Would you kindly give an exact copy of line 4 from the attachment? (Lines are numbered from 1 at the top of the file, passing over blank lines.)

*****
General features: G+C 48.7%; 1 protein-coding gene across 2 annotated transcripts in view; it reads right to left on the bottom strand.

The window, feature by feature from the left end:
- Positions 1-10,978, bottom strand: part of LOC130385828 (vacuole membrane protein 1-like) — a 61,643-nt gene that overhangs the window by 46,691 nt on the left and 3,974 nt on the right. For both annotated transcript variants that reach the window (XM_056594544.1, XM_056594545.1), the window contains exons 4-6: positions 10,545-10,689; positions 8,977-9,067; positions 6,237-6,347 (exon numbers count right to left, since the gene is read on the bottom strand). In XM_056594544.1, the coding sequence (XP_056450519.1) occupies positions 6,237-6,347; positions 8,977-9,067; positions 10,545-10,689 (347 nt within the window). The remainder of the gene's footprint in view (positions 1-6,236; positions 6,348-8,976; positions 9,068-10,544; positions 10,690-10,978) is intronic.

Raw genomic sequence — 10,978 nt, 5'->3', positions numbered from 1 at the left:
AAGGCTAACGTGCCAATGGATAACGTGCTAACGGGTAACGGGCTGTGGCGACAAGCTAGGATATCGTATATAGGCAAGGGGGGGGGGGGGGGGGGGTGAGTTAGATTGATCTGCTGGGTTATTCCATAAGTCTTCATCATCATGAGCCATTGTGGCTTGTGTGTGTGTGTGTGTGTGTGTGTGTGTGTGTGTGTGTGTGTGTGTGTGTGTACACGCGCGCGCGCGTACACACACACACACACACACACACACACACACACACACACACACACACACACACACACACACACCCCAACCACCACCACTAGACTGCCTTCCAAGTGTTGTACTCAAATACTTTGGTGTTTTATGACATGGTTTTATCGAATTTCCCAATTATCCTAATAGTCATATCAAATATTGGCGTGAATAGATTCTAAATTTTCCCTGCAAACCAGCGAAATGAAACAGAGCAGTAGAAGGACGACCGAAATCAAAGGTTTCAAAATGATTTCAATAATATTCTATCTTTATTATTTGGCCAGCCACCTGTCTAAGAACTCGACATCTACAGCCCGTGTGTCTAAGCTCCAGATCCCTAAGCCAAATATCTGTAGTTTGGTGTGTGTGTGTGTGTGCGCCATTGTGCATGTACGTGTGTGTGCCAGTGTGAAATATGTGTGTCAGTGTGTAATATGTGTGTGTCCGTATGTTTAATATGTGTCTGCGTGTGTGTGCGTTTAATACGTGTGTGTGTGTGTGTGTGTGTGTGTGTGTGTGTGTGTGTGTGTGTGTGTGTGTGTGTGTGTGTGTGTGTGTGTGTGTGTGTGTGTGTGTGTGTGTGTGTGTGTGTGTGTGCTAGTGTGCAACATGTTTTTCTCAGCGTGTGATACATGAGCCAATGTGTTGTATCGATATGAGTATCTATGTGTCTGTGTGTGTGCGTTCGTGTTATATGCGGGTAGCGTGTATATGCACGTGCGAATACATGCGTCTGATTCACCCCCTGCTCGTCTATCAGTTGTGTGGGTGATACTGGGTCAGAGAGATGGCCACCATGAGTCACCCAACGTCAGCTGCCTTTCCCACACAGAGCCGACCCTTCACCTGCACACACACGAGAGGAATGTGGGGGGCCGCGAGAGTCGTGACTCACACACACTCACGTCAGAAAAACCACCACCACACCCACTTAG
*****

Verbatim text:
Raw genomic sequence — 10,978 nt, 5'->3', positions numbered from 1 at the left: